Al-Qaida Sarin Plot on Parliament Foiled
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Al-Qaida Sarin Plot on Parliament Foiled

NewsMax | August 21, 2005

LONDON -- Scotland Yard believes it thwarted an al-Qaida sarin gas attack on the British Parliament, according to an internal police document.

The plot to unleash the deadly nerve gas on the House of Commons was hatched last year and uncovered through decoded e-mails on computers seized from terror suspects in Britain and Pakistan, the Sunday Times reported, citing the police memo it obtained. Police and the secret service identified an al-Qaida cell that had carried out extensive research and videotaped reconnaissance missions in preparation for the attack, the Times said.

The paper reported the encrypted e-mails were believed to have been decoded with the help of an al-Qaida "supergrass" -- a police informant. By cracking the terrorists' code, the informant was also able to tip off the secret service and intelligence officials to several more plots.

'DIRTY BOMB'

A senior officer confirmed that the foiled plot mentioned in the police document involved a gas or chemical "dirty bomb" attack against the British Parliament.

"The House of Commons was one of their targets, as well as the Tube," the Times quoted the officer as saying. "They were planning to use chemicals, a dirty bomb and sarin gas. They looked at all sorts of ways of delivering it."

The police memo, drawn up after the deadly July 7 bombings on London's transit system, reveals high-level fears suicide bombers could use a taxi or a visit to an exhibition to mark the 400th anniversary of the gunpowder plot on Parliament.

On Nov. 5, 1605, Guy Fawkes was arrested for conspiring to blow up the House of Commons.

While London's Metropolitan refused to comment on the Times report, they did say they had reviewed the use of deadly force against suspected terrorists following the killing of an innocent Brazilian, but made only minor changes.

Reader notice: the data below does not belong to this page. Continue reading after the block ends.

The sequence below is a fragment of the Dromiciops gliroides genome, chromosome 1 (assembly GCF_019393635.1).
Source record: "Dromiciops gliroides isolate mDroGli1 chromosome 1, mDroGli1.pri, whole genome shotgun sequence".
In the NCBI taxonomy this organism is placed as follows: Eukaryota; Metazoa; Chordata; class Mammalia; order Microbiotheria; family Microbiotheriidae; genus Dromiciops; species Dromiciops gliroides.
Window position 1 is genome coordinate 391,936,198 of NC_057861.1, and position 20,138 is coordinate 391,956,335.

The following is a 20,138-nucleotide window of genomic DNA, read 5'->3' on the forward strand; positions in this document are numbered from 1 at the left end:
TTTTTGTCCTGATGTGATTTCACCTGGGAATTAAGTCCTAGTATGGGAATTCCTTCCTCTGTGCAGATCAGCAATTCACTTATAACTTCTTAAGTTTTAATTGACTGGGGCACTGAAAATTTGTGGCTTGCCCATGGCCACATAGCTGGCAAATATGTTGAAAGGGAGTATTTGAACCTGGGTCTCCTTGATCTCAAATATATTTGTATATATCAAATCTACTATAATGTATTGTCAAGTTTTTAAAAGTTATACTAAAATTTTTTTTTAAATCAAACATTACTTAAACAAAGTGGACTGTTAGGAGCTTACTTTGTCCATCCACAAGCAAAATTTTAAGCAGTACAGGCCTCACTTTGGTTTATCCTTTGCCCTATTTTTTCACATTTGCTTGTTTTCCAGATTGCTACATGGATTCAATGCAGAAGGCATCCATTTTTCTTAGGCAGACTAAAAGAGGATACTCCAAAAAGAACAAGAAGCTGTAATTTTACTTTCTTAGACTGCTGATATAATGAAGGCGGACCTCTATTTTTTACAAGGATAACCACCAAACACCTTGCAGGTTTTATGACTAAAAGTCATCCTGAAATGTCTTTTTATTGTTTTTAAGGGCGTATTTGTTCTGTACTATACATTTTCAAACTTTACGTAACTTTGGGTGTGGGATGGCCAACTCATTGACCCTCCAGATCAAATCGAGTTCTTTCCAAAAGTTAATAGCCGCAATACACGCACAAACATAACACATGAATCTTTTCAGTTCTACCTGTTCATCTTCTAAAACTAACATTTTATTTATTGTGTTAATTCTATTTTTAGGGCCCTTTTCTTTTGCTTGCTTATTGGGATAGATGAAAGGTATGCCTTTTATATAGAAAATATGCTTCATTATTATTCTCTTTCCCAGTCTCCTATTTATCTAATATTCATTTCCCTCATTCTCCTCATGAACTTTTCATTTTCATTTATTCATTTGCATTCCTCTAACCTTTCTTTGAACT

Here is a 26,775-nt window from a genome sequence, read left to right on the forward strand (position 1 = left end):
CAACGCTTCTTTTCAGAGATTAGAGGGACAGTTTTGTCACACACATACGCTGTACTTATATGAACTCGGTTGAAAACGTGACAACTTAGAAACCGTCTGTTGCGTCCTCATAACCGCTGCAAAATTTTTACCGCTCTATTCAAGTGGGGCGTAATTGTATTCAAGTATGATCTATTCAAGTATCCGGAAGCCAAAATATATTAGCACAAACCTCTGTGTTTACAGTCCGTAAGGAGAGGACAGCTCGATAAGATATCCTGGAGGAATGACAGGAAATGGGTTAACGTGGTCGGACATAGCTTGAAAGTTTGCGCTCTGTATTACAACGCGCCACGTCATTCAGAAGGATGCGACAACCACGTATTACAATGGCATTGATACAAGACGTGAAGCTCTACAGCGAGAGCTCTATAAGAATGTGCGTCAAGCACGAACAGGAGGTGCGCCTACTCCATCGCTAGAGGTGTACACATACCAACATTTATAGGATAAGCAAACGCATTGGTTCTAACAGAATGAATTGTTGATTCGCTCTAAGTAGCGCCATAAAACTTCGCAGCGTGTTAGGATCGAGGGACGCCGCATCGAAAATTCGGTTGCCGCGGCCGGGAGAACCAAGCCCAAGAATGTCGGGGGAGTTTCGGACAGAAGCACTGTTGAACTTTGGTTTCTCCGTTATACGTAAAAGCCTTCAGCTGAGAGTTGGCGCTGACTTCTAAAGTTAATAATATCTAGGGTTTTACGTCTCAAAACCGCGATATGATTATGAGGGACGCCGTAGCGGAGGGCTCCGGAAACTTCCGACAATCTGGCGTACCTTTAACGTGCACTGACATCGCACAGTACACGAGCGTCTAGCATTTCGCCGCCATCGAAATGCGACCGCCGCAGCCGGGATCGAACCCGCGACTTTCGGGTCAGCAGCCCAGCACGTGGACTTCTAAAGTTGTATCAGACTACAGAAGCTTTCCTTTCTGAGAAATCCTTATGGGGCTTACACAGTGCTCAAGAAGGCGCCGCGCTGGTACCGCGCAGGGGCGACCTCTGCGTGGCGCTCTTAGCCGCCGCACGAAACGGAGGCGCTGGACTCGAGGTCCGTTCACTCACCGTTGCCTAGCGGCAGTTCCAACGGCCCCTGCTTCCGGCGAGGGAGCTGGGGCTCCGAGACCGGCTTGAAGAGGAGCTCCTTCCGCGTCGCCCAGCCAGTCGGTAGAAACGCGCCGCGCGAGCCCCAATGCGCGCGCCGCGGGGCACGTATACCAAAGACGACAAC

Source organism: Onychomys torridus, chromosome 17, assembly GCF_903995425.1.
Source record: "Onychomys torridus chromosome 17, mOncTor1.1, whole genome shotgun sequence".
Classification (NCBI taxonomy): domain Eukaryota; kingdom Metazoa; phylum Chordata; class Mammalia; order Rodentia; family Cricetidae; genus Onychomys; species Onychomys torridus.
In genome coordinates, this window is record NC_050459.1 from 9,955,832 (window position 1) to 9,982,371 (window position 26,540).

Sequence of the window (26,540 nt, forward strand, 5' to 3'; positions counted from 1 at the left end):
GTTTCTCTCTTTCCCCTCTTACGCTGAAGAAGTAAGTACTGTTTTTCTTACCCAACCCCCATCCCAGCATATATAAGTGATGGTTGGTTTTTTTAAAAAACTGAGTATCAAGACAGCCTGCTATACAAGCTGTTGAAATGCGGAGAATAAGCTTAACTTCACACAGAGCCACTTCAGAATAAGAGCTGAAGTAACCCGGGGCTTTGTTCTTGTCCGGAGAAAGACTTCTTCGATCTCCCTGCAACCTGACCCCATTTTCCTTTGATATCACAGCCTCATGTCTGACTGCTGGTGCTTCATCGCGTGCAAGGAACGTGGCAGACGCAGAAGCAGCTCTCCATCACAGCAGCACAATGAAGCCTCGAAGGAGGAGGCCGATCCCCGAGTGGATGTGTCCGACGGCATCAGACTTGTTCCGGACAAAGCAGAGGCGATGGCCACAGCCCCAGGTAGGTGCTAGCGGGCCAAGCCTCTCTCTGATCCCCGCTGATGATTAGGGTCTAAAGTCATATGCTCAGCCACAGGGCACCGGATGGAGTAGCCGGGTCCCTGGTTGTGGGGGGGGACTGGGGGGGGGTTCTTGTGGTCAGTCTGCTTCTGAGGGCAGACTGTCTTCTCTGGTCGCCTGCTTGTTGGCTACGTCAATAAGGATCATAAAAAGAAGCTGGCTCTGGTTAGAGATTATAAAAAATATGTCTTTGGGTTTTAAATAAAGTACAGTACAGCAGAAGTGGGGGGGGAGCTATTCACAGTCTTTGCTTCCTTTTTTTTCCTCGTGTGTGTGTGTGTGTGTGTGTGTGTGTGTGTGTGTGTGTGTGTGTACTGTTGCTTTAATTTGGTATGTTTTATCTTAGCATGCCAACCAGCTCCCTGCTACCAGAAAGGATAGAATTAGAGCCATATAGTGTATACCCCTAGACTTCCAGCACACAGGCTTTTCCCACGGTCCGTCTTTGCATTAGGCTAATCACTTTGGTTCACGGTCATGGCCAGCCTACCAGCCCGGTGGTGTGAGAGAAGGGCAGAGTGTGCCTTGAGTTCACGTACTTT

The review of the deadly force policy followed the July 22 killing of Jean Charles de Menezes, 27, who was wrongly suspected of being a suicide bomber connected to transit bombings July 7 and 21.

"The police have reviewed the strategy and we have made one or two small changes, but the operation remains essentially the same," a police spokeswoman said.

$1.2M OFFER?

She declined to discuss details of the changes in Operation Kratos, the force's name for what British media call a "shoot to kill" policy.

Police denied a report they had offered $1.2 million in compensation to the Menezes family. They said about $33,000 was offered to the family.

A report in yesterday's Daily Mail said a senior officer had made an initial offer of compensation during a visit to Brazil two weeks ago.

"We will not be bought off. We will not be silenced," said the man's parents, Matozinho and Maria de Menezes.

The Sunday Telegraph reported that intelligence officials had reduced the threat level from the highest rating of "critical" down to "severe general" because there was no specific intelligence of an imminent repeat of attacks.

The report, however, was published before officials could digest the al-Qaida gas attack story.

 

 

 


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